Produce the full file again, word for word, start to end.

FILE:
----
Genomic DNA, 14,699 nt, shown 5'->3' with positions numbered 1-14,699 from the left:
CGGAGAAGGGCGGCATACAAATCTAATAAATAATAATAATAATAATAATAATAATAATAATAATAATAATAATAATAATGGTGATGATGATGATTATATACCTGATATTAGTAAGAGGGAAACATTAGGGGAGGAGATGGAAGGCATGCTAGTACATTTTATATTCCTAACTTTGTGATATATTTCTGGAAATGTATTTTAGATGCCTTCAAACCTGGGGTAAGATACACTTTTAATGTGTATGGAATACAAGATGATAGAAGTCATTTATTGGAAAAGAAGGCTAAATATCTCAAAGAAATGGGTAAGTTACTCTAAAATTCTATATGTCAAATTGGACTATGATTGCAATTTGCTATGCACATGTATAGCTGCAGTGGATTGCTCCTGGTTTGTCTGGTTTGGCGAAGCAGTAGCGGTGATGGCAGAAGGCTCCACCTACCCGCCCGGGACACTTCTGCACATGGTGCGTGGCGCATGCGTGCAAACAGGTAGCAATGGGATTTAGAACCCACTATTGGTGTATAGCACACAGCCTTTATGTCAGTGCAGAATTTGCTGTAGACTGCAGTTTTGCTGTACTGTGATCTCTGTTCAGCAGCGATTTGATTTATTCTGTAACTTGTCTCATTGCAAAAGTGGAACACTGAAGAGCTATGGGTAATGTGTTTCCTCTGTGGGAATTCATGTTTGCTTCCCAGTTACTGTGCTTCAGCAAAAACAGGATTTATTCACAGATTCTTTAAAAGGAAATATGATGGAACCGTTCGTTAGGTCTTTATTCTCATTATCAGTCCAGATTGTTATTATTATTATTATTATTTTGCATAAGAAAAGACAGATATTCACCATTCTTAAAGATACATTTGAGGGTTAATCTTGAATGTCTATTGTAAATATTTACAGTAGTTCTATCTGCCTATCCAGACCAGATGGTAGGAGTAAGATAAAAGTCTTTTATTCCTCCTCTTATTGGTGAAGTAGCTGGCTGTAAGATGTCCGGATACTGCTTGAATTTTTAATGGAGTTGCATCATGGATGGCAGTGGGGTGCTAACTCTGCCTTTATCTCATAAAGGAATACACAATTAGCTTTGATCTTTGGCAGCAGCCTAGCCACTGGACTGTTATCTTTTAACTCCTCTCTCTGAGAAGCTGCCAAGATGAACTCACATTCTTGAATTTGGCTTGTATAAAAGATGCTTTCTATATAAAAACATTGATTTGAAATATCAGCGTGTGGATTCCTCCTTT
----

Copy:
Genomic DNA, 14,699 nt, shown 5'->3' with positions numbered 1-14,699 from the left:
CGGAGAAGGGCGGCATACAAATCTAATAAATAATAATAATAATAATAATAATAATAATAATAATAATAATAATAATAATGGTGATGATGATGATTATATACCTGATATTAGTAAGAGGGAAACATTAGGGGAGGAGATGGAAGGCATGCTAGTACATTTTATATTCCTAACTTTGTGATATATTTCTGGAAATGTATTTTAGATGCCTTCAAACCTGGGGTAAGATACACTTTTAATGTGTATGGAATACAAGATGATAGAAGTCATTTATTGGAAAAGAAGGCTAAATATCTCAAAGAAATGGGTAAGTTACTCTAAAATTCTATATGTCAAATTGGACTATGATTGCAATTTGCTATGCACATGTATAGCTGCAGTGGATTGCTCCTGGTTTGTCTGGTTTGGCGAAGCAGTAGCGGTGATGGCAGAAGGCTCCACCTACCCGCCCGGGACACTTCTGCACATGGTGCGTGGCGCATGCGTGCAAACAGGTAGCAATGGGATTTAGAACCCACTATTGGTGTATAGCACACAGCCTTTATGTCAGTGCAGAATTTGCTGTAGACTGCAGTTTTGCTGTACTGTGATCTCTGTTCAGCAGCGATTTGATTTATTCTGTAACTTGTCTCATTGCAAAAGTGGAACACTGAAGAGCTATGGGTAATGTGTTTCCTCTGTGGGAATTCATGTTTGCTTCCCAGTTACTGTGCTTCAGCAAAAACAGGATTTATTCACAGATTCTTTAAAAGGAAATATGATGGAACCGTTCGTTAGGTCTTTATTCTCATTATCAGTCCAGATTGTTATTATTATTATTATTATTTTGCATAAGAAAAGACAGATATTCACCATTCTTAAAGATACATTTGAGGGTTAATCTTGAATGTCTATTGTAAATATTTACAGTAGTTCTATCTGCCTATCCAGACCAGATGGTAGGAGTAAGATAAAAGTCTTTTATTCCTCCTCTTATTGGTGAAGTAGCTGGCTGTAAGATGTCCGGATACTGCTTGAATTTTTAATGGAGTTGCATCATGGATGGCAGTGGGGTGCTAACTCTGCCTTTATCTCATAAAGGAATACACAATTAGCTTTGATCTTTGGCAGCAGCCTAGCCACTGGACTGTTATCTTTTAACTCCTCTCTCTGAGAAGCTGCCAAGATGAACTCACATTCTTGAATTTGGCTTGTATAAAAGATGCTTTCTATATAAAAACATTGATTTGAAATATCAGCGTGTGGATTCCTCCTTT